Bright Star (Campion, 2009)

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Abbie Cornish as Fannie Brawne

Jane Campion’s Bright Star is a heartfelt, carefully drawn, masterpiece of a love story, It contains all the fire and penetration one would expect from a Campion film, but there is also a surprising–and welcome–tenderness as well. “They were so young,” Campion said of John Keats and Fannie Brawne when introducing the film.

There is a protectiveness that she clearly felt about the love story at the heart of the biography, one that shields the film from the dull hagiography that permeates so many biopics and the more strident polemicizing that gets conflated with passion in some of Campion’s earlier works.

Campion also mentioned that she was not a fan of poetry before she read the biography of Keats that prompted the film. Yet this, too, surprisingly works to the film’s advantage. Brawne is presented as one who only gradually comes to understand and appreciate the poetry, and this allows her to serve as a surrogate for the audience. Not that the film is stingy with Keats’s words–it isn’t. But the work is always subordinated to the soul that produced it. In this, the film is like an anti-Shakespeare in Love, where it is clear that the woman loves the poetry first and the man only for producing it.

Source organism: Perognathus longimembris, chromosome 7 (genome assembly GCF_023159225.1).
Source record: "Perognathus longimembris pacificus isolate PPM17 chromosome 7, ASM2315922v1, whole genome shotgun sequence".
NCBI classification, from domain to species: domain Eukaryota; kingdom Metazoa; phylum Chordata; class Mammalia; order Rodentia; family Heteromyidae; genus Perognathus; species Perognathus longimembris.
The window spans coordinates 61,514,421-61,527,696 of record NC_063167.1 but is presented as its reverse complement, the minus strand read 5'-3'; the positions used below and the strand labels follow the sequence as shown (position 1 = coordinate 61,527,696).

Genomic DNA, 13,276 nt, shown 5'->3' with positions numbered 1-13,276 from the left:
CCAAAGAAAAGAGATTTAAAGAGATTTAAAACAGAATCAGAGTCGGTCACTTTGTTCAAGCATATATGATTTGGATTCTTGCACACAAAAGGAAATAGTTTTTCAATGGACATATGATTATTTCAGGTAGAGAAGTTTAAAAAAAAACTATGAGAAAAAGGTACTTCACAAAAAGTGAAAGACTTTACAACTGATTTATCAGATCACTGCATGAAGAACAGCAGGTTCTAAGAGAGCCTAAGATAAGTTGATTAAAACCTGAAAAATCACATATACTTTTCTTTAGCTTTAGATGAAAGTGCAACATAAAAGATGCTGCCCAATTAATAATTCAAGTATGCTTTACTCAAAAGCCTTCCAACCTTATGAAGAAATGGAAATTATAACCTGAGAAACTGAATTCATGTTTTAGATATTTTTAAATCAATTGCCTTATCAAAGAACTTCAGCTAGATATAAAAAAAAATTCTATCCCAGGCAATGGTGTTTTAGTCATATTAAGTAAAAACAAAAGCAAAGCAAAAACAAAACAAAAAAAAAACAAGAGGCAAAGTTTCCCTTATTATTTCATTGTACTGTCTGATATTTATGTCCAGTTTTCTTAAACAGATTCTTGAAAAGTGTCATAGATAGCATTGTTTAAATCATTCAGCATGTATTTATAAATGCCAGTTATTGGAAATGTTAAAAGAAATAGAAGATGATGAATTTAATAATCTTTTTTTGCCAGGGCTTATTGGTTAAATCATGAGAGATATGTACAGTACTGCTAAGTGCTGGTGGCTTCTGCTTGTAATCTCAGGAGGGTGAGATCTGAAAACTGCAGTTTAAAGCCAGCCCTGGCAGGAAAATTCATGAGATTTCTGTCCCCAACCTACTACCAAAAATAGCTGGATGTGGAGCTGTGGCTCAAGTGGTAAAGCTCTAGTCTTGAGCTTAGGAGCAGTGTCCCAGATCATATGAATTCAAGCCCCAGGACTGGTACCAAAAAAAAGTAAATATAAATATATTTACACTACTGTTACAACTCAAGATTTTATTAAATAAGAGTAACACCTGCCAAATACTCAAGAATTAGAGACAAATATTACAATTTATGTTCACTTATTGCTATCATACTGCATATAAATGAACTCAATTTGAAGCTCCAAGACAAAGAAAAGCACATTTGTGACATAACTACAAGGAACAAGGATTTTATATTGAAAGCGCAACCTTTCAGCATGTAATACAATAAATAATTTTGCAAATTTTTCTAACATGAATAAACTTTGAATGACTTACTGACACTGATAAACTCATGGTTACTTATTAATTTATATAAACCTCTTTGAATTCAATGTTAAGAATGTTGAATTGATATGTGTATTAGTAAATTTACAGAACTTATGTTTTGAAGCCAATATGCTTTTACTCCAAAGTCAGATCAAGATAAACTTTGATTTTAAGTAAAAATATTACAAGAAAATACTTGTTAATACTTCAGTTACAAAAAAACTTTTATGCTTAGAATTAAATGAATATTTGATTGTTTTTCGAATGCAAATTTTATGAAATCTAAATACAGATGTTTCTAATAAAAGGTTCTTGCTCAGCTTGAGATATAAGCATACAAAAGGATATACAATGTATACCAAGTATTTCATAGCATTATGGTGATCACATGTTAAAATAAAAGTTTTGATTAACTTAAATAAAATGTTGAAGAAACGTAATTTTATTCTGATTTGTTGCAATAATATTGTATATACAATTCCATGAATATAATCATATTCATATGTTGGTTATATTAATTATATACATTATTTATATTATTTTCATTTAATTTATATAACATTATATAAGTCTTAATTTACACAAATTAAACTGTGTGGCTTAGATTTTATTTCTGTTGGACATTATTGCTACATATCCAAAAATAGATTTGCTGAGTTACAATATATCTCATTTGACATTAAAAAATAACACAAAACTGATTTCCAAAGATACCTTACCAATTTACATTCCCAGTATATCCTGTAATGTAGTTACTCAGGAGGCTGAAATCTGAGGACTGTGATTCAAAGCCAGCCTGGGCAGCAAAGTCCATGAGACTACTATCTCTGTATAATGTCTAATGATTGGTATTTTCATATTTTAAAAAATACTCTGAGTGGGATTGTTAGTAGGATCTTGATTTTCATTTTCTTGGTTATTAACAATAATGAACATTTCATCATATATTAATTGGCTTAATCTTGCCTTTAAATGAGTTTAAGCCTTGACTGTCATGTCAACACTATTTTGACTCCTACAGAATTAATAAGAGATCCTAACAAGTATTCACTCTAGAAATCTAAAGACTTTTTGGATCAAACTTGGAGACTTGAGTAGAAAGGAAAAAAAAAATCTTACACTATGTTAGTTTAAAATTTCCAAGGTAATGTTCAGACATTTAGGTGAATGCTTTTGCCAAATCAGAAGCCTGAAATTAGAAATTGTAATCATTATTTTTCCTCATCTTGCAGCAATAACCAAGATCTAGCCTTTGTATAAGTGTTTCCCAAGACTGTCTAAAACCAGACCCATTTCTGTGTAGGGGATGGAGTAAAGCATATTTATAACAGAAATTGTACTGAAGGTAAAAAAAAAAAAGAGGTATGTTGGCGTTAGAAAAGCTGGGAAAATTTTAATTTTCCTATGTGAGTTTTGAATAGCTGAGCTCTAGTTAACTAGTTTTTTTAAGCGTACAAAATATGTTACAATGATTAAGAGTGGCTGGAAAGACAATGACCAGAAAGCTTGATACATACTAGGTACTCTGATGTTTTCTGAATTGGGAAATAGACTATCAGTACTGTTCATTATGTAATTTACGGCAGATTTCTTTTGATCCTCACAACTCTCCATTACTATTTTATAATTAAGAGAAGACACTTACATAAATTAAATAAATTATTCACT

As a scholar of literature who has always found the Romantic poets to be more narcissistic and self-indulgent than deep, more about sensation than truth and beauty, I was deeply appreciative of the film’s ability to make me understand the greatness of Keats’s and Brawne’s spirits and not merely their accomplishments.

Jesus said, “When the dead rise, they will neither marry nor be given in marriage; they will be like the angels in heaven.” I’ve never really understood that verse before, and the film doesn’t mention it explicitly (nor honestly, any conventional religious ideas for that that matter), but I feel as though I might have caught a glimpse of the truth at the heart of that verse in a poetic sort of way.

This review originally appeared as part of my coverage of the Toronto International Film Festival at the Christianity Today Movies Blog.

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